Sheldon Adelson Spends $90 Million on US Midterm Elections

Sheldon Adelson GOP Political Donor

Sheldon Adelson was a top GOP donor in 2012 and behind only the Koch Brothers in 2016.

Las Vegas Sands Corp chief executive officer Sheldon Adelson is set to become the Republican Party’s top donor for the 2018 midterm elections. The GOP hopes to maintain control of the U.S. Senate, the U.S. House of Representatives, and over a dozen governorships throughout the United States during the Nov. 6 elections.

Sheldon Adelson donated nearly $35 million to Republican candidates in the past few weeks. In all, Sheldon and Miriam Adelson pledged more than $90 million to Republican causes this year, according to Federal Election Commission filings.

Even without the recent contributions, the Adelsons’ third quarter donations cemented the family that runs the Las Vegas Sands’ casino empire as the top GOP donors. Much of the money went to the Congressional Leadership Fund and a GOP Senate super PAC. $55 million of the money went to those organizations alone.

Donations to America First Action

The Adelsons also gave smaller amounts to individual Republican candidates. $10 million went to America First Action, a super PAC designed to support President Donald Trump’s agenda directly. America First Action received $12 million in the third quarter, so Sheldon Adelson’s contributions equaled a huge percentage of Trump’s political contributions over the past several months.

America First Action spent money taregeting Sen. Jon Tester of Montana, a longtime Democrat in a red state who is in a tough re-election battle. Sheldon Adelson also gave $2 million to the ESAFund, a super PAC which supports candidates who espouse small government viewpoints. ESAFund spend $1 million on the campaign of Sen. Ted Cruz, who hopes to upend the campaign of Rep. Beto O’Rourke in the US Senate race for Texas.

From July to September, the Adelsons gave $3 million to the Republican Governors Association. At present, 33 U.S. governors are Republican, 16 are Democrats, and 1 is an Independent. On the Nov. 6 ballot, 26 Republican governors are up for reelection, while 15 Democrat governorships are on the line.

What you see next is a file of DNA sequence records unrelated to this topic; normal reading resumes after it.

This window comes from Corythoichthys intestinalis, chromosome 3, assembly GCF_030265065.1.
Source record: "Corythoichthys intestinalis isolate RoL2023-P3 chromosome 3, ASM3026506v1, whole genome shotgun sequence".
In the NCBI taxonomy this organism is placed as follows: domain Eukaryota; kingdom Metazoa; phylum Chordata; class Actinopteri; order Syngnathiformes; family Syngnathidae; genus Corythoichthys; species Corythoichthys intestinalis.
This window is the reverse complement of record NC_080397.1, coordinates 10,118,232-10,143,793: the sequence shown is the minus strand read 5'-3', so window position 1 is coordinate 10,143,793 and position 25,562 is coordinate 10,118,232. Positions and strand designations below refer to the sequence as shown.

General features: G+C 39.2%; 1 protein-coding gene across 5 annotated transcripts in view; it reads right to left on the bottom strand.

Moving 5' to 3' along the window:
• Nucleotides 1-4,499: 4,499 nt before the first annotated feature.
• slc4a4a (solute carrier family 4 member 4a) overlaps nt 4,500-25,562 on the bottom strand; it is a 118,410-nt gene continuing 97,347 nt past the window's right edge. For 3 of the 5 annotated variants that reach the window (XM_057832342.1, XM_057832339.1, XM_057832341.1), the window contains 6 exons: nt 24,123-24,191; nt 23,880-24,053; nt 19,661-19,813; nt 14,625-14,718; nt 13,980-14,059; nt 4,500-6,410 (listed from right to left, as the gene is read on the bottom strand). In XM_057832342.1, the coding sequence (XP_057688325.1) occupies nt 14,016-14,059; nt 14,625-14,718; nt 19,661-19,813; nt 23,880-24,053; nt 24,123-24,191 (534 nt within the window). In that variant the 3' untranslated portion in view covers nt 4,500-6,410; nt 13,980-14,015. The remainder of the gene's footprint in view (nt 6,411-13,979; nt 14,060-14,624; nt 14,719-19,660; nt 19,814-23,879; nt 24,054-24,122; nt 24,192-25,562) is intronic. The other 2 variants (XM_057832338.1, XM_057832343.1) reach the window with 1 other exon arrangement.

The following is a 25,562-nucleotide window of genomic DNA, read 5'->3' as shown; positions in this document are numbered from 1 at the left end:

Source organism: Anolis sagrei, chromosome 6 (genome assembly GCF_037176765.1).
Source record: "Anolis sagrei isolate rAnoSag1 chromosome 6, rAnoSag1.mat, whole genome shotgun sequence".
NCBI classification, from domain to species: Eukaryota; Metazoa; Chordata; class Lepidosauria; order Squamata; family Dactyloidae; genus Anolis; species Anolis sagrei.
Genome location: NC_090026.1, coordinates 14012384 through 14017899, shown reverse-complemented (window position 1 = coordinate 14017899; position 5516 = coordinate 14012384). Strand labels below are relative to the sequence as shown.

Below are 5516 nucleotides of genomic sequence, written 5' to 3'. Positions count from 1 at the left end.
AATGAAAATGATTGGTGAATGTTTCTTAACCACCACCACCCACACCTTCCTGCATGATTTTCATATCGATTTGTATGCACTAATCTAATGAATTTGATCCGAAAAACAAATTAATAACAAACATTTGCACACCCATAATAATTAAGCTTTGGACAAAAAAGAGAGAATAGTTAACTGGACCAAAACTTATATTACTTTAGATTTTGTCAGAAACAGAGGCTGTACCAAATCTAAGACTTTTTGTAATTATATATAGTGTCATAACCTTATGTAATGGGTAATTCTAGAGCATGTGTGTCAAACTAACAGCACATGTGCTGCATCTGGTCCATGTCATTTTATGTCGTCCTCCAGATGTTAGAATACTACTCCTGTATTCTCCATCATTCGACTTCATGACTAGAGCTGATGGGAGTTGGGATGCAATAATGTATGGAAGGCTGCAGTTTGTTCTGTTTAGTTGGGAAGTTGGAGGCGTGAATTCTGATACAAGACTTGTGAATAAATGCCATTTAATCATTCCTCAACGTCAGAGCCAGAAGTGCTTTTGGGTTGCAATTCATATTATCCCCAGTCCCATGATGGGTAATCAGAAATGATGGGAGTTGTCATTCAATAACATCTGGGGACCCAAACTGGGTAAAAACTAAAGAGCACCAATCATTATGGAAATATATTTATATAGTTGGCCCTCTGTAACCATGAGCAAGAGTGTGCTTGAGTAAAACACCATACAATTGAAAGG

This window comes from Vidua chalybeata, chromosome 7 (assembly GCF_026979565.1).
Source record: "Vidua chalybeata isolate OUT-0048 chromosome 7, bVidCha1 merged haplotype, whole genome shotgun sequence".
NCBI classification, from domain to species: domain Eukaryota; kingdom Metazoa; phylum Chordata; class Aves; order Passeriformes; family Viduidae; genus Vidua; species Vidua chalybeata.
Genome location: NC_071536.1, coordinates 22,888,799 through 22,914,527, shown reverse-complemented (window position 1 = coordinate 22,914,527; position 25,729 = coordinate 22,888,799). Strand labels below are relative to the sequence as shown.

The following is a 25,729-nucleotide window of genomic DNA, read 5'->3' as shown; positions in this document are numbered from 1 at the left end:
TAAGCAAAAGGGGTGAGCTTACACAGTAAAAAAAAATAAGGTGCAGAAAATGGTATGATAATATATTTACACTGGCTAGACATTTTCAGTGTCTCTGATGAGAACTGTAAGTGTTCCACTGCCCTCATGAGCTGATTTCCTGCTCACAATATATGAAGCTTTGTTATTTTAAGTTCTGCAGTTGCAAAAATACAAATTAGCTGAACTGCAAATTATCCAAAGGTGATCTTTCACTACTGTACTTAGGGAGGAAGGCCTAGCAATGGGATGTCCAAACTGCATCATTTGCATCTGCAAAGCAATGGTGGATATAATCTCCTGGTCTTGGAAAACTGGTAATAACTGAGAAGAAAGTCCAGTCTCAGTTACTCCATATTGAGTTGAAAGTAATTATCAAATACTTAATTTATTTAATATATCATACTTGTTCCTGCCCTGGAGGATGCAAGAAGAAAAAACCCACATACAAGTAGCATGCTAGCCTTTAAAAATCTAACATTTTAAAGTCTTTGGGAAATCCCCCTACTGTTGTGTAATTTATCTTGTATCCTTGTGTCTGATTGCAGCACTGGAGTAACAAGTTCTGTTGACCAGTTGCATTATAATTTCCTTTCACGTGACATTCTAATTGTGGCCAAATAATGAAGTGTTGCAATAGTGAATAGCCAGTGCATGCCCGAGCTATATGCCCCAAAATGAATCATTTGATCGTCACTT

Florida Governors Race

Several of the key battleground states in the coming 2020 US presidential election are among the governorships on the line. Because the party in power during the 2020 election controls the administration of those elections, each could be pivotal to Donald Trump’s election bid.

Florida Gov. Rick Scott is term-limited, so Republican Ron DeSantis faces Democrat Andrew Gillum in an open race. The DeSantis-Gillum campaign has received a great deal of media attention, because each candidate represents the far edge of the ideological spectrum.

The US Senate race for Florida could be pivotal in who wins control of the Senate. The Republican Rick Scott is facing three-time incumbant Democrat Sen. Bill Nelson in one of the most hotly-contested races of the year. Polls have shown Nelson and Scott ahead at various times. While Rick Scott led in early September, Andrew Gillum’s surging popularity helped Bill Nelson, a former Vietnam veteran and NASA astronaut, surge in the polls as well.

Most polls now have Bill Nelson either slightly ahead, though pollsters consider the race a dead heat. Perceptions of Gov. Rick Scott’s reaction to Hurricane Michael could be the difference in the final two weeks of the campaign.

Ohio Governors Race

In Ohio, Gov. John Kasich also faces term limits. Democrat Richard Cordray faces Republican Mike DeWine. DeWine has a 37% to 36% edge in an University of Akron Bliss Institute Poll, but that leaves a whopping 27% undecided.

When the poll narrows to likely voters, DeWine has a 51% to 49% lead, but the Bliss Institute pollsters say that is within the margin of error and thus considered a dead heat. The poll surveyed 1000 likely Ohio voters.